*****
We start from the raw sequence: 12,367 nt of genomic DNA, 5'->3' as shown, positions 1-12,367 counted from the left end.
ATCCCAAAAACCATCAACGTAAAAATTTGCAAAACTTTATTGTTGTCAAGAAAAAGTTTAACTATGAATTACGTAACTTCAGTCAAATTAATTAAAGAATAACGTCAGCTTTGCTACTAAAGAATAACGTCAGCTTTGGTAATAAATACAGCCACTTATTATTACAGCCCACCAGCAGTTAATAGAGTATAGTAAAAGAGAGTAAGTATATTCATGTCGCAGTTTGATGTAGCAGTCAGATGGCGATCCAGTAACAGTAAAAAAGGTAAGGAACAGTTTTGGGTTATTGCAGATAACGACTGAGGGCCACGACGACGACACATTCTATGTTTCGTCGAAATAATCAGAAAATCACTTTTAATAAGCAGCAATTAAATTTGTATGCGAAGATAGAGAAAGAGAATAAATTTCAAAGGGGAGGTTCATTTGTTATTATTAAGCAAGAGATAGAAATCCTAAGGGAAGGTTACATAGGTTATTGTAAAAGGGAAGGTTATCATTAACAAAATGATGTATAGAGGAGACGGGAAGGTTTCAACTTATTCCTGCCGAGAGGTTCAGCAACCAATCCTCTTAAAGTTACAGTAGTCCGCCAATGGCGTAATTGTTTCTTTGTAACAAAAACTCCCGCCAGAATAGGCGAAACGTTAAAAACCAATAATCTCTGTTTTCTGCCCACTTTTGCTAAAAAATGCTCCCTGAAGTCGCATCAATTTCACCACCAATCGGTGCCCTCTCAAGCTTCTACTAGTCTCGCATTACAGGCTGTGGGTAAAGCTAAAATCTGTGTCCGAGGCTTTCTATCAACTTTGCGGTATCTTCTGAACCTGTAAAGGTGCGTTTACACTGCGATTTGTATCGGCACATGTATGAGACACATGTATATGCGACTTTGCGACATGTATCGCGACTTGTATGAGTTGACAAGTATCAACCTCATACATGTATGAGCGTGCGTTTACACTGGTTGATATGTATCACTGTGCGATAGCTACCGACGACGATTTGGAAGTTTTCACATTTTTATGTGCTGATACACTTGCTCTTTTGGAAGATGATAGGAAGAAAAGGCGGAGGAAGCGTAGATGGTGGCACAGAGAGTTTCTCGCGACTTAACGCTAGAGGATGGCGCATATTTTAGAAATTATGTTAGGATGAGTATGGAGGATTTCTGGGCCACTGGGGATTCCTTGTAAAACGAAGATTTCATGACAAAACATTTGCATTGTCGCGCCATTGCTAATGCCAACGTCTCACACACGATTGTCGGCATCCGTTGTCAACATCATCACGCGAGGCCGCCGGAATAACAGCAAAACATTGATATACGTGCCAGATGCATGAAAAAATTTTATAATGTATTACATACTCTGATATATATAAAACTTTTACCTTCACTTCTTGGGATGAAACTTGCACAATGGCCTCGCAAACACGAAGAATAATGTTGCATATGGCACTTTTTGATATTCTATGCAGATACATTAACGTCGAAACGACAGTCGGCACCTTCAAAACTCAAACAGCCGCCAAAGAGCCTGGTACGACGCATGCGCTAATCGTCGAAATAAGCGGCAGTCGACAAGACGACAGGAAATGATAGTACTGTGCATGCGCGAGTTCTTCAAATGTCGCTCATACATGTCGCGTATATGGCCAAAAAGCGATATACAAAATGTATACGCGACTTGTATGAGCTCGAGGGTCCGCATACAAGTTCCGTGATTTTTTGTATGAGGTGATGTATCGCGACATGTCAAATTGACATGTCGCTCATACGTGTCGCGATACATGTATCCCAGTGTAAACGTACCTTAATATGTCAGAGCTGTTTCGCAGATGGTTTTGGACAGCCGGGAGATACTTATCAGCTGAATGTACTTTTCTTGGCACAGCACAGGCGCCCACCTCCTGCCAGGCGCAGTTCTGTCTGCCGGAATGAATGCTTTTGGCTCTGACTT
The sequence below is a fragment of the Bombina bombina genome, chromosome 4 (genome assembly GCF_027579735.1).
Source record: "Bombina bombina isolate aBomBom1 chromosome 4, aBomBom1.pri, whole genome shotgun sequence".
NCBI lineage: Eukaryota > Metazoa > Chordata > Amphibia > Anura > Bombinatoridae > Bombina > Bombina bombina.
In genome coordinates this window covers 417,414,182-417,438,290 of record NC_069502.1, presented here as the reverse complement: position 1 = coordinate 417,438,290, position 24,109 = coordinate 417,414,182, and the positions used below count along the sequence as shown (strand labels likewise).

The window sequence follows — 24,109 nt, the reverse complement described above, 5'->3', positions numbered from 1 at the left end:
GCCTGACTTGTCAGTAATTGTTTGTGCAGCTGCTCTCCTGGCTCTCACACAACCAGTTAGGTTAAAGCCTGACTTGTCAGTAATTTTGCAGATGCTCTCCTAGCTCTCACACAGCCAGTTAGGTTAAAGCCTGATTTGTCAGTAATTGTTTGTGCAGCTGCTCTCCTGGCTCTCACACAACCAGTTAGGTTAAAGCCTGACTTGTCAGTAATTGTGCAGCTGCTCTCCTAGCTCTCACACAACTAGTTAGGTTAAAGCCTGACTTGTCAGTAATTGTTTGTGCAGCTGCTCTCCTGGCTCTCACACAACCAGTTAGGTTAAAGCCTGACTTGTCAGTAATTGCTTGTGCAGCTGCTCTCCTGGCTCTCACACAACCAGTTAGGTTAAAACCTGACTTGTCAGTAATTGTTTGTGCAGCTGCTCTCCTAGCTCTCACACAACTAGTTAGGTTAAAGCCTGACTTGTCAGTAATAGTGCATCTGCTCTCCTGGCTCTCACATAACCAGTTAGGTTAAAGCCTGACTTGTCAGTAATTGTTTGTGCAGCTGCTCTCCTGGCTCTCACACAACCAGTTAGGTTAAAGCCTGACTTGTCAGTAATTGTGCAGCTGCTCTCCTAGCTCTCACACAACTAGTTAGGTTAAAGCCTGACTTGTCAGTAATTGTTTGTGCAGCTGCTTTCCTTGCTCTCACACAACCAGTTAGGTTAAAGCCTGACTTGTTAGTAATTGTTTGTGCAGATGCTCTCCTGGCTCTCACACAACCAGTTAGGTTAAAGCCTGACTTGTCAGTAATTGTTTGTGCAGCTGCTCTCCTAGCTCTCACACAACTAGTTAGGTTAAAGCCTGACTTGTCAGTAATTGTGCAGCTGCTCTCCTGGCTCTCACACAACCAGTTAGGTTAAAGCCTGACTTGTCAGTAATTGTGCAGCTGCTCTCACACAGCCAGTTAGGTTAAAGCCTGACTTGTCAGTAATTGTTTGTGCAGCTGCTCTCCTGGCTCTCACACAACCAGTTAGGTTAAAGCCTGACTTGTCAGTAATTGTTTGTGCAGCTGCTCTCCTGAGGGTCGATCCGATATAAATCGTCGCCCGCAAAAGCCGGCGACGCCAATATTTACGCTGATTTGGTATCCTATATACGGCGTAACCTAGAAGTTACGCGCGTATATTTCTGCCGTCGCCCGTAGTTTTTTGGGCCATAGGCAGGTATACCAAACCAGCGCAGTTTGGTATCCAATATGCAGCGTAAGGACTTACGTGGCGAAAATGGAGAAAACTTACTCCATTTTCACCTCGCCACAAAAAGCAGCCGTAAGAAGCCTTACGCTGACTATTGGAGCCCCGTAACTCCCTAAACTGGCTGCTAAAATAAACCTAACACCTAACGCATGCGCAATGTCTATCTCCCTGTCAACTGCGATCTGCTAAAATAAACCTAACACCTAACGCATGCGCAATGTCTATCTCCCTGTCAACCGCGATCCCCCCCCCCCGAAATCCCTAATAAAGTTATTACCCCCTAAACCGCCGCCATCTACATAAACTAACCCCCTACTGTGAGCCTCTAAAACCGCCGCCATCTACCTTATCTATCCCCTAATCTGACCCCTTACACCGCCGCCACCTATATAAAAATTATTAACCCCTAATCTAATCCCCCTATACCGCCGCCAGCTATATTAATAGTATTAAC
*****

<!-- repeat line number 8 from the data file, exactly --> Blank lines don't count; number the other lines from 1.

GCCTGACTTGTCAGTAATTGTTTGTGCAGCTGCTCTCCTGGCTCTCACACAACCAGTTAGGTTAAAGCCTGACTTGTCAGTAATTTTGCAGATGCTCTCCTAGCTCTCACACAGCCAGTTAGGTTAAAGCCTGATTTGTCAGTAATTGTTTGTGCAGCTGCTCTCCTGGCTCTCACACAACCAGTTAGGTTAAAGCCTGACTTGTCAGTAATTGTGCAGCTGCTCTCCTAGCTCTCACACAACTAGTTAGGTTAAAGCCTGACTTGTCAGTAATTGTTTGTGCAGCTGCTCTCCTGGCTCTCACACAACCAGTTAGGTTAAAGCCTGACTTGTCAGTAATTGCTTGTGCAGCTGCTCTCCTGGCTCTCACACAACCAGTTAGGTTAAAACCTGACTTGTCAGTAATTGTTTGTGCAGCTGCTCTCCTAGCTCTCACACAACTAGTTAGGTTAAAGCCTGACTTGTCAGTAATAGTGCATCTGCTCTCCTGGCTCTCACATAACCAGTTAGGTTAAAGCCTGACTTGTCAGTAATTGTTTGTGCAGCTGCTCTCCTGGCTCTCACACAACCAGTTAGGTTAAAGCCTGACTTGTCAGTAATTGTGCAGCTGCTCTCCTAGCTCTCACACAACTAGTTAGGTTAAAGCCTGACTTGTCAGTAATTGTTTGTGCAGCTGCTTTCCTTGCTCTCACACAACCAGTTAGGTTAAAGCCTGACTTGTTAGTAATTGTTTGTGCAGATGCTCTCCTGGCTCTCACACAACCAGTTAGGTTAAAGCCTGACTTGTCAGTAATTGTTTGTGCAGCTGCTCTCCTAGCTCTCACACAACTAGTTAGGTTAAAGCCTGACTTGTCAGTAATTGTGCAGCTGCTCTCCTGGCTCTCACACAACCAGTTAGGTTAAAGCCTGACTTGTCAGTAATTGTGCAGCTGCTCTCACACAGCCAGTTAGGTTAAAGCCTGACTTGTCAGTAATTGTTTGTGCAGCTGCTCTCCTGGCTCTCACACAACCAGTTAGGTTAAAGCCTGACTTGTCAGTAATTGTTTGTGCAGCTGCTCTCCTGAGGGTCGATCCGATATAAATCGTCGCCCGCAAAAGCCGGCGACGCCAATATTTACGCTGATTTGGTATCCTATATACGGCGTAACCTAGAAGTTACGCGCGTATATTTCTGCCGTCGCCCGTAGTTTTTTGGGCCATAGGCAGGTATACCAAACCAGCGCAGTTTGGTATCCAATATGCAGCGTAAGGACTTACGTGGCGAAAATGGAGAAAACTTACTCCATTTTCACCTCGCCACAAAAAGCAGCCGTAAGAAGCCTTACGCTGACTATTGGAGCCCCGTAACTCCCTAAACTGGCTGCTAAAATAAACCTAACACCTAACGCATGCGCAATGTCTATCTCCCTGTCAACTGCGATCTGCTAAAATAAACCTAACACCTAACGCATGCGCAATGTCTATCTCCCTGTCAACCGCGATCCCCCCCCCCCGAAATCCCTAATAAAGTTATTACCCCCTAAACCGCCGCCATCTACATAAACTAACCCCCTACTGTGAGCCTCTAAAACCGCCGCCATCTACCTTATCTATCCCCTAATCTGACCCCTTACACCGCCGCCACCTATATAAAAATTATTAACCCCTAATCTAATCCCCCTATACCGCCGCCAGCTATATTAATAGTATTAAC